And for no reason, both Bernardo (David Alvarez) and Chino (Josh Andres Rivera) are amateur boxers. While playwright Arthur Laurents described Chino as a sweet-faced young boy, whom Anita and Bernardo want Maria to marry, Kushner piles it on, making Chino not only a boxer, but a student studying accounting and (snort!) “adding machine repair.” Why do we need to know this? It explains why this Chino wears glasses?

You probably have read enough about this movie already to know that the character of Doc, who runs the drugstore where the Jets hang out has been replaced by Valentina, the late Doc’s wife, played by Rita Moreno, who was Anita in the first movie. This gives her a chance to comment on the story from the Puerto Rican point of view as well as advise Tony. It works quite well.

Laurents, in his book Mainly on Directing, praises the economical use of lines as a technique he learned working on radio. He points out that only 2 lines separate Anita’s discovery that Tony had just left Maria’s bedroom and the beginning of the powerful song “A Boy Like That.” Kushner observed that precept in that scene but unfortunately not in many other scenes in this overly long movie.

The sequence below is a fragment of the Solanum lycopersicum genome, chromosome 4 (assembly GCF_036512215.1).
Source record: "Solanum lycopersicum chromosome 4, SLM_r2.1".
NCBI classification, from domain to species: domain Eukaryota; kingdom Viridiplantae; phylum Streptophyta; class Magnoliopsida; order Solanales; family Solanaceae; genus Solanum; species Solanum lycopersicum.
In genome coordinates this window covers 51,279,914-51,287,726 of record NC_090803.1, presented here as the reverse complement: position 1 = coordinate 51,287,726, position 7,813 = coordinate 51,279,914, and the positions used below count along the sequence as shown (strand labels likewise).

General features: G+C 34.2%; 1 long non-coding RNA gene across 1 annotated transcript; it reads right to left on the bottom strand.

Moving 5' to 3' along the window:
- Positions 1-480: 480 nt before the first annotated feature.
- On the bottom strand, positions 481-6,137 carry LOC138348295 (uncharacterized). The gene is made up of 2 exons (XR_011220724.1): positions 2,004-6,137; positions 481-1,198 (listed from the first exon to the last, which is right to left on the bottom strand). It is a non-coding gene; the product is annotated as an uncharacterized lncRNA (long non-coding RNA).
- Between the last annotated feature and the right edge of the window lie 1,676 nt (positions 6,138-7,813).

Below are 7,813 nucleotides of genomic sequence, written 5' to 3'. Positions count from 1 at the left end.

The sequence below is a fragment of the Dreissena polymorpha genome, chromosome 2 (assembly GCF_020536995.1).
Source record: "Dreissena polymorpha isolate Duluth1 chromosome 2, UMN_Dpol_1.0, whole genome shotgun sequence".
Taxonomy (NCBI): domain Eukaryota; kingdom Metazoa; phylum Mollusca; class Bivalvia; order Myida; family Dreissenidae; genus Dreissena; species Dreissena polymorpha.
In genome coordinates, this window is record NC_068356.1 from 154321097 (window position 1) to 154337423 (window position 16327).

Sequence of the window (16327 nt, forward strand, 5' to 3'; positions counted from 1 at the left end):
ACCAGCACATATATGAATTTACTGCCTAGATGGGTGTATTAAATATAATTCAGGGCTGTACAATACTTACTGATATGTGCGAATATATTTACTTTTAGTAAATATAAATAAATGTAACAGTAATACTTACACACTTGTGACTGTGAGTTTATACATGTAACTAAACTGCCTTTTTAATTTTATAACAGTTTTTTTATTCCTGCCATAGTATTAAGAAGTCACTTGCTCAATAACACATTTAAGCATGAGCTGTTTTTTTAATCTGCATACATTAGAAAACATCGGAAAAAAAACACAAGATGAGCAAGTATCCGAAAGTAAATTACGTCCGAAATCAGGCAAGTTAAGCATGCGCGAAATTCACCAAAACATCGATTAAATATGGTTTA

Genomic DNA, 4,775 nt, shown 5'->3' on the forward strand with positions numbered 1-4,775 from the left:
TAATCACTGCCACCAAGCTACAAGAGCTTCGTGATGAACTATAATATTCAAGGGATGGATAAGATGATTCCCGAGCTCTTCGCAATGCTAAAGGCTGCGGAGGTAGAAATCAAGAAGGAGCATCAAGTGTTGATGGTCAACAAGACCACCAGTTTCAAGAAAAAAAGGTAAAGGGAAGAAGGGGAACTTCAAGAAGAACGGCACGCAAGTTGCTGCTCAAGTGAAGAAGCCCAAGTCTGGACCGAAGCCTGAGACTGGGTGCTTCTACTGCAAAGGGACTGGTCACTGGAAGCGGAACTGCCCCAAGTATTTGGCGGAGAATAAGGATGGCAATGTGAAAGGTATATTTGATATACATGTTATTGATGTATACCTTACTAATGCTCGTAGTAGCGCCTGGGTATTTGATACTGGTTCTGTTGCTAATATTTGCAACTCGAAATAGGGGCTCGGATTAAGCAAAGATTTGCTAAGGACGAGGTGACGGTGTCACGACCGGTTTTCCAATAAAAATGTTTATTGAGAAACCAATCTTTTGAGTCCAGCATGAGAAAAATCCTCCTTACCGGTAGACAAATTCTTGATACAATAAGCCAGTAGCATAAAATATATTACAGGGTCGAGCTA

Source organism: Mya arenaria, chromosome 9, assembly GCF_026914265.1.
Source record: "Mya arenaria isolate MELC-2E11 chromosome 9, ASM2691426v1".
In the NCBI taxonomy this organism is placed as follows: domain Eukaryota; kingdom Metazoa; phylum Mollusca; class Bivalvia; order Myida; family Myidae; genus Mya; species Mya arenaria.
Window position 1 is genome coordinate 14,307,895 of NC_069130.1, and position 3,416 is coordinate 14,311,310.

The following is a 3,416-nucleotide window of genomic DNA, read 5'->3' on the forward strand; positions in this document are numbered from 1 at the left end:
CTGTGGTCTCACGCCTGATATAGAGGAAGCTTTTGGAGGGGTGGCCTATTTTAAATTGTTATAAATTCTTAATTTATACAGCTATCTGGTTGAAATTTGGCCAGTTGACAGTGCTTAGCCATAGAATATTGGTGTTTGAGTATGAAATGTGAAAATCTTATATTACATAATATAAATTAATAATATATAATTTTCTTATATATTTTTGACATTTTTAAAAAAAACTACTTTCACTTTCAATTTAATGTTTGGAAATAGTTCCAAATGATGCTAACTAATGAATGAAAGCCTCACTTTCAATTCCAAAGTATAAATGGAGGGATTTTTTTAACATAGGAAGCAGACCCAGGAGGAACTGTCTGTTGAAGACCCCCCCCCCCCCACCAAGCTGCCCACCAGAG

There is a lot of other parts of this movie that deserve praise: unlike the first movie, all the performers do their own singing, and they are far better actors than in the Wise film. (In his book, Laurents notes that the acting in that movie was terrible.) And further, the Sharks are actually Latinx actors, not white guys and girls painted brown.

Tony and Maria, the star-crossed lovers, are played by 27 year old Ansel Elgort and 20 year old Rachel Zegler, although neither matches Larry Kert or Carol Lawrence in singing ability. Both sing well enough to seem convincing in their roles. Zegler as the rather young Maria clearly has fallen for Tony, but there is only one place where that intense love shows in her singing: in the power duet with Anita (Ariana DeBose), “A Boy Like That,” that to me is the best musical number in the show.